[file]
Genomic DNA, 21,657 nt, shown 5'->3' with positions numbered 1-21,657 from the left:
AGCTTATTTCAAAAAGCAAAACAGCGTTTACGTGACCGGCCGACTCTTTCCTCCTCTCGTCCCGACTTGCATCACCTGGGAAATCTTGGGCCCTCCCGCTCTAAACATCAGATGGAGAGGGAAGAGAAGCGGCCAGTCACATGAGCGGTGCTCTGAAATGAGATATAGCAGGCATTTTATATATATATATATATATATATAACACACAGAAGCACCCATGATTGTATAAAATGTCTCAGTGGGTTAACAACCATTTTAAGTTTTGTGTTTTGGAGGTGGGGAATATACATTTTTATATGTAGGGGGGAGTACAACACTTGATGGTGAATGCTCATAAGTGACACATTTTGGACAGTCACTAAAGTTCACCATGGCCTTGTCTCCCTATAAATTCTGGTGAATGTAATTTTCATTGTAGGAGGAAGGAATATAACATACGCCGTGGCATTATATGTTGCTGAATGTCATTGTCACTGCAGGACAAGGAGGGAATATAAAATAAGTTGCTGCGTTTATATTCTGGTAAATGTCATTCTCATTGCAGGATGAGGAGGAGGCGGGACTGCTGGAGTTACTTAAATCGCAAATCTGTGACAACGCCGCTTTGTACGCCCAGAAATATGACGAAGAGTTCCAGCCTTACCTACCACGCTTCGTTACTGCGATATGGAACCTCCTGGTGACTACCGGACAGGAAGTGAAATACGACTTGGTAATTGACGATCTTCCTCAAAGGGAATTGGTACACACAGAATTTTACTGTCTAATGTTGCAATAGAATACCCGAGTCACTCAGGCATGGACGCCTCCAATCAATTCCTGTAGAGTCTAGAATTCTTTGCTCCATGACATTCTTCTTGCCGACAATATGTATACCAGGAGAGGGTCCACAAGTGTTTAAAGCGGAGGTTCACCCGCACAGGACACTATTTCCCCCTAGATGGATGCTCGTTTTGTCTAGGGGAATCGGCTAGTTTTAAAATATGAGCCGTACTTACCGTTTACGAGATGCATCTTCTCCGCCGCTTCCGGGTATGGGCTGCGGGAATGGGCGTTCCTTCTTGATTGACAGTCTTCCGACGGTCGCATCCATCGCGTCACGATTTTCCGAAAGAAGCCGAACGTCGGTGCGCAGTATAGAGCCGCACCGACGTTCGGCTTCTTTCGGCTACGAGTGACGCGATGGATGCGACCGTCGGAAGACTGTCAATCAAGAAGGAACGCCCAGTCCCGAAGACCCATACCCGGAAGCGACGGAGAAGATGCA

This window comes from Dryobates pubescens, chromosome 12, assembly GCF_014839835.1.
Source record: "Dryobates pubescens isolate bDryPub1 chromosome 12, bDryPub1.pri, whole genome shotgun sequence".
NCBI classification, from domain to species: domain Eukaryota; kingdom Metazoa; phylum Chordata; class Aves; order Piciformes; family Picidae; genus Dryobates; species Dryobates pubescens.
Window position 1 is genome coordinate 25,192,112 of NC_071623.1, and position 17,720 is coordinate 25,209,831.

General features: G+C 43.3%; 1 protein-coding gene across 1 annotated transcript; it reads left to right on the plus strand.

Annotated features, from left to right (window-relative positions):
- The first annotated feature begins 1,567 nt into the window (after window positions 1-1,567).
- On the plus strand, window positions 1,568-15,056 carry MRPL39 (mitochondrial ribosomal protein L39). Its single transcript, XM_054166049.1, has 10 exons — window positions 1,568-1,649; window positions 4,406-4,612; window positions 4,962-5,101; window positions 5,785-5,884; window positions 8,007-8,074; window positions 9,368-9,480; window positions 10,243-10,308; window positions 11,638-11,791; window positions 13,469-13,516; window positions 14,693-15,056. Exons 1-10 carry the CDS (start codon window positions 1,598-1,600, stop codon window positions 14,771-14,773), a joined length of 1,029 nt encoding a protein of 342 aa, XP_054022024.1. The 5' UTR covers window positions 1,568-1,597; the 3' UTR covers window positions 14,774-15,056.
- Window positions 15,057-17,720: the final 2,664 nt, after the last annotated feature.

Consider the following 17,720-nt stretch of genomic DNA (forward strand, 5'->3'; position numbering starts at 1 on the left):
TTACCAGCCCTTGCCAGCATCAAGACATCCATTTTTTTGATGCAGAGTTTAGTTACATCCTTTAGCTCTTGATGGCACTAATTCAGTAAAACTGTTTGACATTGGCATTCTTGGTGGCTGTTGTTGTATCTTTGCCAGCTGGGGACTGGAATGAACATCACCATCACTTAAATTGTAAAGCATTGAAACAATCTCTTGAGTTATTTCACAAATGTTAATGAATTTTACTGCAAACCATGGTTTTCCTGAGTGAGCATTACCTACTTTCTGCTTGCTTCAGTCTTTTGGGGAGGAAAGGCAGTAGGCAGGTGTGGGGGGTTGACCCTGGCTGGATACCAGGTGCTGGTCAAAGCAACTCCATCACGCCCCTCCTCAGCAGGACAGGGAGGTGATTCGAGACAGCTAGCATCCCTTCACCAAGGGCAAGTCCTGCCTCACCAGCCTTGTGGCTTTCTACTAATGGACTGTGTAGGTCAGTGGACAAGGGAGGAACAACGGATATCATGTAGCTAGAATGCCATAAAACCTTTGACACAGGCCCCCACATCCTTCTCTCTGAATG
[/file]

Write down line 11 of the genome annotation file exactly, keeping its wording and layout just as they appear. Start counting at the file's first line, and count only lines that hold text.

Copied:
- Window positions 15,057-17,720: the final 2,664 nt, after the last annotated feature.